California Rent Control: Smoke Without a Fire?
Despite many industry analysts warning of a multifamily apocalypse across California, the state’s rent control laws do not appear to have had the predicted impacts.
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Los Angeles’ skyline. Image by Sterling Davis from Unsplash.
Is Rent Control In California Harmful?
It’s no secret that most multifamily industry advocates are staunch opponents of anything resembling rent control measures. Take California’s statewide rent control law, Assembly Bill 1482, or the Tenant Protection Act of 2019. This measure went into effect Jan. 1, 2020, and right before and after, many op-eds decrying burdensome government intervention hit the wire, and a number of senior industry figures predicted that investment dollars toward multifamily assets in the state would free fall.
In short, that hasn’t exactly happened.
While Multi-Housing News reported that 55% of surveyed investors were avoiding investment activities in the state, data paints a different picture. Multifamily investment in Los Angeles, specifically, hit $18.6 billion during the year ending in March 2022, according to a CBRE report, 122% above the volume for the prior year. This volume, already accounting for 5% of total multifamily transactions across the country, is expected to soar even higher. This begs the question: Why would so many investment dollars be flowing into California apartments, especially as borrowing costs escalate alongside increasing interest rates?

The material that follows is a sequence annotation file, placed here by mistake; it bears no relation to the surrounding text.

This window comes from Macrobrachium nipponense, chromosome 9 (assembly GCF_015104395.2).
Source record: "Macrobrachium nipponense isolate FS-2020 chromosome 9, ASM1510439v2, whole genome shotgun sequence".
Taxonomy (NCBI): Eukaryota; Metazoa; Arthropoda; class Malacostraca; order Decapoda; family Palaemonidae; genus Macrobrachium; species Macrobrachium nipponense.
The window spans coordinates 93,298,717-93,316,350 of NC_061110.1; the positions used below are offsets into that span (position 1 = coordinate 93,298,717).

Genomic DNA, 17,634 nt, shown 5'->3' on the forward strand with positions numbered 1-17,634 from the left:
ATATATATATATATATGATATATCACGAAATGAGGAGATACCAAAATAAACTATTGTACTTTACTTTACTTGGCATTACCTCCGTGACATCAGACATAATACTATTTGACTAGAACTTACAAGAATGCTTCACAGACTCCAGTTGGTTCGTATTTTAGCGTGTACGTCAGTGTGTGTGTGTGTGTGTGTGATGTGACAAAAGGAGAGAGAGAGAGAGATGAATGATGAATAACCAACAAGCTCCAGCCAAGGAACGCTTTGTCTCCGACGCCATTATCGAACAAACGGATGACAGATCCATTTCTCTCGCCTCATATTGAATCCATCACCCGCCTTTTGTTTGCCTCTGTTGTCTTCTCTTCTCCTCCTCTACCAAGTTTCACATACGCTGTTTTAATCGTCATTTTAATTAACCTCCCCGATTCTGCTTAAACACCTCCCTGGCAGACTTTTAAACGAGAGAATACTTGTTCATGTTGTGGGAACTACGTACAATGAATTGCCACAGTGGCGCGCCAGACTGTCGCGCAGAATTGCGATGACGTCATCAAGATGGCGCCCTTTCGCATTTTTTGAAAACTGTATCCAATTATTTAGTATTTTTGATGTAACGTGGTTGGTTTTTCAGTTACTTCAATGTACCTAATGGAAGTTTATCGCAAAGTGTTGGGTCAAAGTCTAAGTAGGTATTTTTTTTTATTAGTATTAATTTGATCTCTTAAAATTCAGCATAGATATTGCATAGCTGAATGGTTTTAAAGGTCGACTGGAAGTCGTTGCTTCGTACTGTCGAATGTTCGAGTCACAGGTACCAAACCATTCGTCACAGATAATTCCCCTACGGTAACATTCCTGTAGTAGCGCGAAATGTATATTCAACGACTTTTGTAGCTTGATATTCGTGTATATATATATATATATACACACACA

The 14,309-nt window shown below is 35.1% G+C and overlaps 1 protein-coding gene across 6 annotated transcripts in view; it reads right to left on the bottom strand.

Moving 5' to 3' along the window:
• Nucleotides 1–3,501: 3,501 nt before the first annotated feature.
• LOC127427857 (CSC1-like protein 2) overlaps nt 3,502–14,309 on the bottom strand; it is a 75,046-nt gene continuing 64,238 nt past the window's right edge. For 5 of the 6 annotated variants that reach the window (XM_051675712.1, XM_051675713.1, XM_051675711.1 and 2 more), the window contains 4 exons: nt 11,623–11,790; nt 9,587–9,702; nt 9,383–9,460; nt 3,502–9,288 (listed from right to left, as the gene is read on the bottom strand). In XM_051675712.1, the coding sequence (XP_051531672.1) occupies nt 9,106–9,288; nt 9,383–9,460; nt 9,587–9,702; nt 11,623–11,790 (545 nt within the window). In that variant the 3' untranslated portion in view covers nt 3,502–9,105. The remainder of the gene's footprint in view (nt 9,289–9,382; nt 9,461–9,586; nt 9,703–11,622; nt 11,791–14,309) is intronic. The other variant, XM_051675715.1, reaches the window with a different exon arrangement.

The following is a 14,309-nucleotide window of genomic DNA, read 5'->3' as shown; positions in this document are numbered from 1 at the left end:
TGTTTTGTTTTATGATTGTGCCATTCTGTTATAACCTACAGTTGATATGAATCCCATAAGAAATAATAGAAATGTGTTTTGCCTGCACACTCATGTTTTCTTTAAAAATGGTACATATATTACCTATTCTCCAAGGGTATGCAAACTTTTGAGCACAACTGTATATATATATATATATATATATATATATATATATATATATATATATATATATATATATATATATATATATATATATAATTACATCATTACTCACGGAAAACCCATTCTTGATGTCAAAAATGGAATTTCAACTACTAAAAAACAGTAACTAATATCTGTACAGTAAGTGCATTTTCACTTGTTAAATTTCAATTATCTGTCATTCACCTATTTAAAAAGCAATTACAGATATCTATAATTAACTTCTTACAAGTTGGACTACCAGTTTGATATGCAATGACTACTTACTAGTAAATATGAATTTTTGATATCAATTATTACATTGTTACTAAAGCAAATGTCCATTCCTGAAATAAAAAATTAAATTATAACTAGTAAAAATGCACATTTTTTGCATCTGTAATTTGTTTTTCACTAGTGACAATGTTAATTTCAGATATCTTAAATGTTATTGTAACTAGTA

Simply put, the type of rent control enacted in California is not so far reaching. While it does limit annual rent increases, the cap on rent growth is pegged at the lesser of 5% plus local inflation or 10%. Considering that rents in most California markets rarely got anywhere even close to that prior to the pandemic, this was hardly the imposition many made it out to be.
Even with the massive rental growth rebound that occured after the initial shock of the health crisis, Los Angeles’ rents grew 12.7% year-over-year through April 2022, according to Yardi Matrix’s latest multifamily report, an event unlikely to carry on into perpetuity.
You might ask: How did rent growth for the market exceed that 10% statewide maximum? Well, besides its fairly generous allowance for rent increases, the law also doesn’t apply to any property built in the last 15 years. This exclusion, which impacts a large percent of California’s multifamily inventory, was added to the law to ensure development activity would continue apace in the Golden State.
After all, creating affordable housing is about far more than controlling rents: It also needs development activity to increase the number of units available. Right now, with a housing shortage irrespective of rent costs, just keeping expensive rents from getting more expensive isn’t the only tool in the box.
Unfortunately, this could be the larger problem. Marcus & Millichap’s second-quarter Los Angeles multifamily outlook shows that, while more than 10,000 apartments are slated to come online this year, it’s still nowhere near the amount to meet demand in the urban core:
Sparse vacancy warrants supply additions; however, Greater Downtown will record a decline in completions this year, with Santa Monica the only Westside locale to add more than 500 units. Moderate completion volumes in both regions, coupled with higher-paying job growth, will ensure new units are well received and tight conditions preserved this year.
Marcus & Millichap Market Report, Los Angeles Metro Area 2Q/22"
Financing vehicles’ rises in costs could lead to an even greater slowdown in multifamily construction going forward, particularly as building material and labor shortages continue to drive development costs higher and higher.